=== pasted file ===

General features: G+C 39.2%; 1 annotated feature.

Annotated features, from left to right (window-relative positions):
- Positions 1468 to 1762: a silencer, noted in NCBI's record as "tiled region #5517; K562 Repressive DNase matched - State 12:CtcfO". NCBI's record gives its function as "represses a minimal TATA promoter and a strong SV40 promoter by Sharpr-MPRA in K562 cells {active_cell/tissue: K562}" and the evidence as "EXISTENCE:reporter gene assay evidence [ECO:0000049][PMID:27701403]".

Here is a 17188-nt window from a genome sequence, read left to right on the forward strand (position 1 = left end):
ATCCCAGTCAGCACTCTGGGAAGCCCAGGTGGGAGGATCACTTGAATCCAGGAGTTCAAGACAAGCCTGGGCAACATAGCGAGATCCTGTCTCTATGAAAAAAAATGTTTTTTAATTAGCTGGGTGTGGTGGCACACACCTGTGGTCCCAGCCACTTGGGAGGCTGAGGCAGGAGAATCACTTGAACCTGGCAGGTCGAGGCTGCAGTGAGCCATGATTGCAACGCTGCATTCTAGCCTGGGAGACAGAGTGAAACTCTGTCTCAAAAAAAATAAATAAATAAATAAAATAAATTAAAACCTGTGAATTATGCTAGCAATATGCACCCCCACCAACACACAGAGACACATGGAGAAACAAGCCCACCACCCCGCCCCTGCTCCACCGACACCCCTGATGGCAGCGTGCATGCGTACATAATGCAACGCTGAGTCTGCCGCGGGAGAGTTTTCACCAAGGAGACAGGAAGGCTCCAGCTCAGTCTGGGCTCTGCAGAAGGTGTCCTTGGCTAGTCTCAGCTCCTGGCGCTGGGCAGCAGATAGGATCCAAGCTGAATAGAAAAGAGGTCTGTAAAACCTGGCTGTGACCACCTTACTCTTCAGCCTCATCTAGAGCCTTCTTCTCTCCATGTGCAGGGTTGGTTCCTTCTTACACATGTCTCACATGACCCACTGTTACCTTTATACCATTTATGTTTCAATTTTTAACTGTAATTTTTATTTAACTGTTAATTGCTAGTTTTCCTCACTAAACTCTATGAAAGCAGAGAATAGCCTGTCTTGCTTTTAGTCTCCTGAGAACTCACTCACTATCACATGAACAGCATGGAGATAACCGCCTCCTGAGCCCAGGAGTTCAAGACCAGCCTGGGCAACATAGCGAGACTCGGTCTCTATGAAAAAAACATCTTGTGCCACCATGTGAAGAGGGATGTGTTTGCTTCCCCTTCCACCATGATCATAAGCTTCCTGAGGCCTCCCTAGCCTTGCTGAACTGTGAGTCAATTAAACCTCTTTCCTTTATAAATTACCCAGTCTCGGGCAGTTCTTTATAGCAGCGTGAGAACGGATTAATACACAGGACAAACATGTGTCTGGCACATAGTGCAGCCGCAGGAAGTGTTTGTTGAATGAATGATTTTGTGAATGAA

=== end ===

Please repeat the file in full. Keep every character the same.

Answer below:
General features: G+C 39.2%; 1 annotated feature.

Annotated features, from left to right (window-relative positions):
- Positions 1468 to 1762: a silencer, noted in NCBI's record as "tiled region #5517; K562 Repressive DNase matched - State 12:CtcfO". NCBI's record gives its function as "represses a minimal TATA promoter and a strong SV40 promoter by Sharpr-MPRA in K562 cells {active_cell/tissue: K562}" and the evidence as "EXISTENCE:reporter gene assay evidence [ECO:0000049][PMID:27701403]".

Here is a 17188-nt window from a genome sequence, read left to right on the forward strand (position 1 = left end):
ATCCCAGTCAGCACTCTGGGAAGCCCAGGTGGGAGGATCACTTGAATCCAGGAGTTCAAGACAAGCCTGGGCAACATAGCGAGATCCTGTCTCTATGAAAAAAAATGTTTTTTAATTAGCTGGGTGTGGTGGCACACACCTGTGGTCCCAGCCACTTGGGAGGCTGAGGCAGGAGAATCACTTGAACCTGGCAGGTCGAGGCTGCAGTGAGCCATGATTGCAACGCTGCATTCTAGCCTGGGAGACAGAGTGAAACTCTGTCTCAAAAAAAATAAATAAATAAATAAAATAAATTAAAACCTGTGAATTATGCTAGCAATATGCACCCCCACCAACACACAGAGACACATGGAGAAACAAGCCCACCACCCCGCCCCTGCTCCACCGACACCCCTGATGGCAGCGTGCATGCGTACATAATGCAACGCTGAGTCTGCCGCGGGAGAGTTTTCACCAAGGAGACAGGAAGGCTCCAGCTCAGTCTGGGCTCTGCAGAAGGTGTCCTTGGCTAGTCTCAGCTCCTGGCGCTGGGCAGCAGATAGGATCCAAGCTGAATAGAAAAGAGGTCTGTAAAACCTGGCTGTGACCACCTTACTCTTCAGCCTCATCTAGAGCCTTCTTCTCTCCATGTGCAGGGTTGGTTCCTTCTTACACATGTCTCACATGACCCACTGTTACCTTTATACCATTTATGTTTCAATTTTTAACTGTAATTTTTATTTAACTGTTAATTGCTAGTTTTCCTCACTAAACTCTATGAAAGCAGAGAATAGCCTGTCTTGCTTTTAGTCTCCTGAGAACTCACTCACTATCACATGAACAGCATGGAGATAACCGCCTCCTGAGCCCAGGAGTTCAAGACCAGCCTGGGCAACATAGCGAGACTCGGTCTCTATGAAAAAAACATCTTGTGCCACCATGTGAAGAGGGATGTGTTTGCTTCCCCTTCCACCATGATCATAAGCTTCCTGAGGCCTCCCTAGCCTTGCTGAACTGTGAGTCAATTAAACCTCTTTCCTTTATAAATTACCCAGTCTCGGGCAGTTCTTTATAGCAGCGTGAGAACGGATTAATACACAGGACAAACATGTGTCTGGCACATAGTGCAGCCGCAGGAAGTGTTTGTTGAATGAATGATTTTGTGAATGAA